The provisions of the Quebec Pay Equity Act relating to pay equity audits were struck down by the Quebec Superior Court on January 22, 2014 on the ground that lack of retroactivity in compensation adjustments is an infringement of the Charters.1
The impugned legislation
The Quebec Pay Equity Act requires any public or private sector employer who has an average of ten or more employees in the course of a given year to have a pay equity plan.
In 2006, ten years after the adoption of the Act, the Minister of Labour tabled in the National Assembly a report prepared by the Commission de l’équité salariale (CES) in which the CES noted that barely half of employers had set up a pay equity plan and that 38% of the 53% of delinquent employers had not even started the process.
In an attempt to resolve this situation, the legislator adopted An Actto amend the Pay Equity Act2 in 2009. That act repealed sections 40 to 43 of the Act and required employers to maintain pay equity without providing any specific guidance as to how that should be achieved. The Act to amend the Pay Equity Act merely replaced the vague obligation in the original Act to “maintain a plan” with a proactive requirement that employers conduct a pay equity audit every five years. Consequently, since 2009, Quebec employers must conduct a pay equity audit every five years, post a list of the events leading to compensation adjustments and pay the compensation adjustments as of the date of posting.
This measure failed to satisfy certain unions, which believed that the new provisions merely contributed to maintaining wage disparity. Thus, the Alliance du personnel professionnel et technique de la santé et des services sociaux (APTS), the Syndicat de la fonction publique et parapublique du Québec (SFPQ), the Fédération interprofessionnelle de la santé du Québec (FIQ) and certain locals of the Canadian Union of Public Employees and the Fédération des travailleurs du Québec (SCFP-FTQ) all contested the constitutionality of the new provisions.
Decision of the Quebec Superior Court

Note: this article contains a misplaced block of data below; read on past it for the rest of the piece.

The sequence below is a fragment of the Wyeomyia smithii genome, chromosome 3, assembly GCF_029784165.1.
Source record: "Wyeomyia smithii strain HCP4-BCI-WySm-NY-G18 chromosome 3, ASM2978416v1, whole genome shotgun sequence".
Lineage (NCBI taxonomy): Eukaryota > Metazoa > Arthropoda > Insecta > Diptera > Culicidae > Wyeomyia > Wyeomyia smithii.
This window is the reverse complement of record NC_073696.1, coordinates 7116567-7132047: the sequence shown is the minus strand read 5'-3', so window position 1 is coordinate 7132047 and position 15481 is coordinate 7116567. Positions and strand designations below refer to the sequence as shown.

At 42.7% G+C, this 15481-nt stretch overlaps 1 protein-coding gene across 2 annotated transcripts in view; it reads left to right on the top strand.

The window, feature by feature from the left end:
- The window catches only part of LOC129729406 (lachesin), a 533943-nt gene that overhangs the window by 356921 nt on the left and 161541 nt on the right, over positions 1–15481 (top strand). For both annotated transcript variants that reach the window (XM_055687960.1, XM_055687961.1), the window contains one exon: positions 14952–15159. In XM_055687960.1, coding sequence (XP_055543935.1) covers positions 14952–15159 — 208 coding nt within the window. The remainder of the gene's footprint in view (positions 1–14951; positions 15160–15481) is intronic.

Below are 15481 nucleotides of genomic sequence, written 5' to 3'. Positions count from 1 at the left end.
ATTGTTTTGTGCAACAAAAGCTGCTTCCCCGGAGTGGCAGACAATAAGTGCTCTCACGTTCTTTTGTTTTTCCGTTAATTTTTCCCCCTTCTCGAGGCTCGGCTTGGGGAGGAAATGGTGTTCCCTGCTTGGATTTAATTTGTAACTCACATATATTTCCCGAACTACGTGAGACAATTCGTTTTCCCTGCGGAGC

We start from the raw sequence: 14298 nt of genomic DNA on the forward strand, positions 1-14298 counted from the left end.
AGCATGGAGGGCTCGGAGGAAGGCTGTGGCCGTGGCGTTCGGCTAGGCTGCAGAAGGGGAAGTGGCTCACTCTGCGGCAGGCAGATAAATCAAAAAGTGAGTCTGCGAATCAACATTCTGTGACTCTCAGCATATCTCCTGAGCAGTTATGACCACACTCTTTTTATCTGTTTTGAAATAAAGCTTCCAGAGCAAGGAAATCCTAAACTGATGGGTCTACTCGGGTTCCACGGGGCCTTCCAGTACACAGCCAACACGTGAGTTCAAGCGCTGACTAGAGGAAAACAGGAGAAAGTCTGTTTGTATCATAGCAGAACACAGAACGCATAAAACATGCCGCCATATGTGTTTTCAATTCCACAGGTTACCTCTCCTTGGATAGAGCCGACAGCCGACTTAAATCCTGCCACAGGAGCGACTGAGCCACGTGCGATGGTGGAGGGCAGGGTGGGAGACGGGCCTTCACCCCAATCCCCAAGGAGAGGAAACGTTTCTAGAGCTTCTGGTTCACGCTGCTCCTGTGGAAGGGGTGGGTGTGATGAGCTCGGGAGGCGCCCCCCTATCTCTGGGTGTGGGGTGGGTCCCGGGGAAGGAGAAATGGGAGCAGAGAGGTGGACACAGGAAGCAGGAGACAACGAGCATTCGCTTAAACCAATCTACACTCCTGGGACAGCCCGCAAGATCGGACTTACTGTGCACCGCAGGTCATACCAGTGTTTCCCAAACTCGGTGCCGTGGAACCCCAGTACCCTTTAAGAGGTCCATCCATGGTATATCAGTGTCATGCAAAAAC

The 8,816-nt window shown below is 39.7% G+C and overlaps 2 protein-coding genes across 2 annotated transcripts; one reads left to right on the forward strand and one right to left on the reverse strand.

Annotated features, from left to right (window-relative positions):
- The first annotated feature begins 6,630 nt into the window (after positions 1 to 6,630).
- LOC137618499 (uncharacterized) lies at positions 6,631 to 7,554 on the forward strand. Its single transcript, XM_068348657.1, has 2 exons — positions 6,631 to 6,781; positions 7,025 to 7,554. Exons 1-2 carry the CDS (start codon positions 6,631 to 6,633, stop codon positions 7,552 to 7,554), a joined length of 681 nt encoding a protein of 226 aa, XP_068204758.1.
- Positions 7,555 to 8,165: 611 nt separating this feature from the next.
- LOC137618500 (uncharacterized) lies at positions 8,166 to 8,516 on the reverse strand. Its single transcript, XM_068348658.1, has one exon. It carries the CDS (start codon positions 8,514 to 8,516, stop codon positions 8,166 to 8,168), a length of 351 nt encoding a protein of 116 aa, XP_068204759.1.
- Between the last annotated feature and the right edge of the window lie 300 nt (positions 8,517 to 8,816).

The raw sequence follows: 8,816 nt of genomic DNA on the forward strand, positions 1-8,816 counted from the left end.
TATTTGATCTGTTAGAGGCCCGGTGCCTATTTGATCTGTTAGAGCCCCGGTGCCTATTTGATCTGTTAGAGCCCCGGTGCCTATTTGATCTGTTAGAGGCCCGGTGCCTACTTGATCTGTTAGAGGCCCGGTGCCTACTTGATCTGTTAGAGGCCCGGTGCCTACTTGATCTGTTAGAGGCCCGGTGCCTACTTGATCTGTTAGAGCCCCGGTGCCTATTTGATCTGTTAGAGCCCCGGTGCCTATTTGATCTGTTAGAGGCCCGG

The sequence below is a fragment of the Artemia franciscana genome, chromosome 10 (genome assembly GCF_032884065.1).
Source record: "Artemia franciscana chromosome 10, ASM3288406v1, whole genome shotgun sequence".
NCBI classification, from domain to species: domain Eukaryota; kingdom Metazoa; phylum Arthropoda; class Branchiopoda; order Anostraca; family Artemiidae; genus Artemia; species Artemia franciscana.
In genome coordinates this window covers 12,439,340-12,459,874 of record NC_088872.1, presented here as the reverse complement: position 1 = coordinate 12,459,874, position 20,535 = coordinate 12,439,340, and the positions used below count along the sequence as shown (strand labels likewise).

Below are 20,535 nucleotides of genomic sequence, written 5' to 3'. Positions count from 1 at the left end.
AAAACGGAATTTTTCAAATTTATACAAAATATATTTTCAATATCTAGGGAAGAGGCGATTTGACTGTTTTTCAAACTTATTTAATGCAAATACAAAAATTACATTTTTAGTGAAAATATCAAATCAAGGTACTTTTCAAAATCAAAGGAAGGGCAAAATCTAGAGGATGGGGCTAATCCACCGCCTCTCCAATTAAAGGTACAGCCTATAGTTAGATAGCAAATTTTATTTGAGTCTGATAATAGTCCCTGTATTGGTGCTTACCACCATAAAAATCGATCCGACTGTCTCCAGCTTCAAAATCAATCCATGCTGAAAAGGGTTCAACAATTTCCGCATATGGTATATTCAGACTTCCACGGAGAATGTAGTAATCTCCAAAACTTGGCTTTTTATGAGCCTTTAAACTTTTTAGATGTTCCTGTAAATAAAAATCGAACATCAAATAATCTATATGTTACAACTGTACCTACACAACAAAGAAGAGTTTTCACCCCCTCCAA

The Court found that the failure to incorporate retroactivity into the employer’s obligation to pay compensation adjustments following changed circumstances is a source of gender discrimination. Losses caused by the absence of any requirement to apply compensation adjustments retroactively may in fact be considerable and could affect the pension benefits of employees in a predominantly female job class. The Court also noted that s 76.3 of the Act, as amended by the Act to amend the Pay Equity Act, requires the employer to post the results of the pay equity audit in order to give employees a minimum amount of information, including the list of the events leading to compensation adjustments, but not including the date when the changes occurred. In the opinion of the Court, in many instances, the employer could specify when the changes occurred and should provide such information to employees to allow them to evaluate whether or not the audit results are good or bad and, based on their evaluation, to assert their rights.
The Court ruled that the provisions of the Act pertaining to the posting of the audit results are invalid and of no legal force or effect because there is no requirement that the posting indicate when the changes occurred, even where it is possible to do so, or that the compensation adjustments be paid from the date of the changes. However, the Court has suspended its ruling for one year or until the legislator remedies the situation, whichever occurs first.
The Court found that the provisions relating to the posting of the audit results and the lack of retroactivity in the payment of compensation adjustments allows the systemic discrimination that the Act was supposed to eliminate to persist. According to the Court, this is in flagrant contradiction of social advances that are considered to be fundamental and constitutes an unacceptable situation in a free and democratic society.
Clearly, the Attorney General was defending the position of the legislator and the Court has given little consideration to the position of Quebec employers in its ruling. For example, the five-year audit requirement may create uncertainty in that Quebec employers could be compelled to pay retroactive compensation adjustments without having any way of determining them in advance. The other solution, for employers who do not wish to face unexpected compensation adjustments, would be to have continuous audits or much more frequent audits (for instance, annually). However, such an exercise could be too burdensome for some employers.
It remains to be seen what the legislator will propose to correct the situation in light of this suspended ruling.